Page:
November 15, 2023

How electric vehicles can support the electrical grid

Woman paying to initiate a charge using Enel X Way JuicePedestal

These are exciting times for electric vehicle (EV) advocates. EV adoption has rapidly gained speed in recent years, and experts now project that EV sales will make up between 40% and 50% of all passenger vehicle sales by 2030.


As thrilling as this may be, the nation’s aging and inefficient electrical grid raises important questions about the country’s readiness for the impending rise in electrical demand. The White House reports that roughly 70% of U.S. transmission lines are more than 25 years old, making them ill equipped to facilitate efficient energy transmission.


Can a nation with such an outdated grid truly handle the influx of electricity demand that EVs will bring? In short, yes. If we embrace supporting tools like smart charging and bidirectional technology, EVs can actually help the electrical grid rather than hinder it.


Understanding the electrical grid crisis

It’s fair—even essential—to spotlight the electrical grid conundrum the U.S. faces. Many areas of the country are already dealing with power crises, even without considering the impending influx of EV charging.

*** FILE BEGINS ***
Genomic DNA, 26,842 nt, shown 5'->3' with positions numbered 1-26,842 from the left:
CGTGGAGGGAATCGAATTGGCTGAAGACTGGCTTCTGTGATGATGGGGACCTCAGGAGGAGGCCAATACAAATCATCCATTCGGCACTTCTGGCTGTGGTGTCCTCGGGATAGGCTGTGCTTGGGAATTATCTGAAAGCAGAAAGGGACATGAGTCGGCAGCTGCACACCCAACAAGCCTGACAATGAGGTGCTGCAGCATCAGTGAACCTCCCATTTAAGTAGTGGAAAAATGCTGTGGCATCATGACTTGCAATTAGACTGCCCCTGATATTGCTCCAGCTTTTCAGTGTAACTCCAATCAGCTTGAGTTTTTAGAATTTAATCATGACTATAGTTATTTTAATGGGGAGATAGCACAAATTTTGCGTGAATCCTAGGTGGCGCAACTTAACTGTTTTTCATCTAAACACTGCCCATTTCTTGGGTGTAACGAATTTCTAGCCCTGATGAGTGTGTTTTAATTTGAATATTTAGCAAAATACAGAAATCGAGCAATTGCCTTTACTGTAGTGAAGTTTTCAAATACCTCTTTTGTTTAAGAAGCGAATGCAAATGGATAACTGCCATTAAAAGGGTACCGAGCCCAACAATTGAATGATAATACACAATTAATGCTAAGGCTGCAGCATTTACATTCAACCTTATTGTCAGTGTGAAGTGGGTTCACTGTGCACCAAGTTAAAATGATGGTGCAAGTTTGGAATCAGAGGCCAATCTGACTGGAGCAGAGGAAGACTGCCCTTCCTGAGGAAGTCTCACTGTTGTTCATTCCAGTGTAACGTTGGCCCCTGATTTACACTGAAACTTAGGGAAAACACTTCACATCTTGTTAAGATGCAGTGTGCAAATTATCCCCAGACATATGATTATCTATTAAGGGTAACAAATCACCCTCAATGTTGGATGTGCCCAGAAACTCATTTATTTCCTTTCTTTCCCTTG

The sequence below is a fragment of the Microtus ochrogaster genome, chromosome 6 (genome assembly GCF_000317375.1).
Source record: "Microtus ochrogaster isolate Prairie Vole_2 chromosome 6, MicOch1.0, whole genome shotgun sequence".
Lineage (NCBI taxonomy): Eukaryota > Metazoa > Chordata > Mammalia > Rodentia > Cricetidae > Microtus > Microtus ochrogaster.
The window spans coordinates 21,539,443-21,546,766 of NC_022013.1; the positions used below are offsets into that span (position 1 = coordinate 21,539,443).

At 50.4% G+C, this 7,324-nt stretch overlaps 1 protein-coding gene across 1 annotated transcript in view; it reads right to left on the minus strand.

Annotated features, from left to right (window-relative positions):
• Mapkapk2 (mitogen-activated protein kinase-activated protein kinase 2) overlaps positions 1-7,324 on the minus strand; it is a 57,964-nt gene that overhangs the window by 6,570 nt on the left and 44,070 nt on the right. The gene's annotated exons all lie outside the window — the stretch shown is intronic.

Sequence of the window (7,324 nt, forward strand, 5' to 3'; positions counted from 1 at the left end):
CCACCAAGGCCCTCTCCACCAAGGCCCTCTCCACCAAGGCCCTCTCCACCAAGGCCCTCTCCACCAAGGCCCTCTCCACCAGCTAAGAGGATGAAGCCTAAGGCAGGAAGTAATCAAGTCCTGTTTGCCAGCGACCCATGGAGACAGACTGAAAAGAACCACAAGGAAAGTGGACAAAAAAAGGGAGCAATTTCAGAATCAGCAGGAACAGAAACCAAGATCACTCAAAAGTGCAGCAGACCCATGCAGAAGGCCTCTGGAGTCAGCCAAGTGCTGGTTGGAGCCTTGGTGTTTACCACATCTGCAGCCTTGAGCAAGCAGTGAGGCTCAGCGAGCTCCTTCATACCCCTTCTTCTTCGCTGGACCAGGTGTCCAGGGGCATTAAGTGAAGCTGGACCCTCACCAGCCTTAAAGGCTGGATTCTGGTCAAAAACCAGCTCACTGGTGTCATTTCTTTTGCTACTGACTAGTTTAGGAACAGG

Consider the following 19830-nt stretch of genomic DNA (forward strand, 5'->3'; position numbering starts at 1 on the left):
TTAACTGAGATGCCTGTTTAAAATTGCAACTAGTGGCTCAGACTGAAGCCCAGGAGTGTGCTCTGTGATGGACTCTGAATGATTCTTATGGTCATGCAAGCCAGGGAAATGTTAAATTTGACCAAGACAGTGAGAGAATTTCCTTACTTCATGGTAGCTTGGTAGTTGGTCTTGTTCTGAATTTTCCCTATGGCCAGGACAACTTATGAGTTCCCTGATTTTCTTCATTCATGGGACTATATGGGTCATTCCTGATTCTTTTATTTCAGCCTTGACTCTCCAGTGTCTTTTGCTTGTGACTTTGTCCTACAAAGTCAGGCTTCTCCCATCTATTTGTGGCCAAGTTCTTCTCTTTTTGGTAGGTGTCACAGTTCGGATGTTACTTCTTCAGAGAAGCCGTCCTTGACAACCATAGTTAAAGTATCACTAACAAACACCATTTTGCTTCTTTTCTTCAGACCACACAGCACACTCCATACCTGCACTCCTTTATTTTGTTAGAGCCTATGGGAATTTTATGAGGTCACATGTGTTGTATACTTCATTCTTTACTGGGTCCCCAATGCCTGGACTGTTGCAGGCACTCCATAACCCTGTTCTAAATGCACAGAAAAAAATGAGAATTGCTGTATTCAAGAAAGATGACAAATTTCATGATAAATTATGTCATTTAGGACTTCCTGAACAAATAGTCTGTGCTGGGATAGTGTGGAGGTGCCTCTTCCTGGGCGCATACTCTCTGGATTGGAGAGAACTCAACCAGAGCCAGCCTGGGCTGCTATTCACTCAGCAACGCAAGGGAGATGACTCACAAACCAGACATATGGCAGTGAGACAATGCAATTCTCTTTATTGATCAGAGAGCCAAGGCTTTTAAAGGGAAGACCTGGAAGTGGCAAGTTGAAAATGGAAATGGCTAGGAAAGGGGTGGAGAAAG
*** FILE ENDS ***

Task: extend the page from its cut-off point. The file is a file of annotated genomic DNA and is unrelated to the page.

According to data from Climate Central, major power outages have increased by 67% since 2000. Extreme weather has caused more outages in two-thirds of states during that same span. In 2021 alone, the U.S. Energy Information Administration reported that customers were without power for a total of seven hours, on average, with five of those hours occurring during major events like snowstorms and hurricanes.


Although expanded renewable power generation helps to increase supply and create alternative power sources, the nation’s fragmented electrical grid makes transmitting that renewable energy particularly inefficient. Solar and wind power, for instance, are disproportionately abundant out west and in the south, and it’s currently no small task to transmit that surplus energy to where it’s needed most.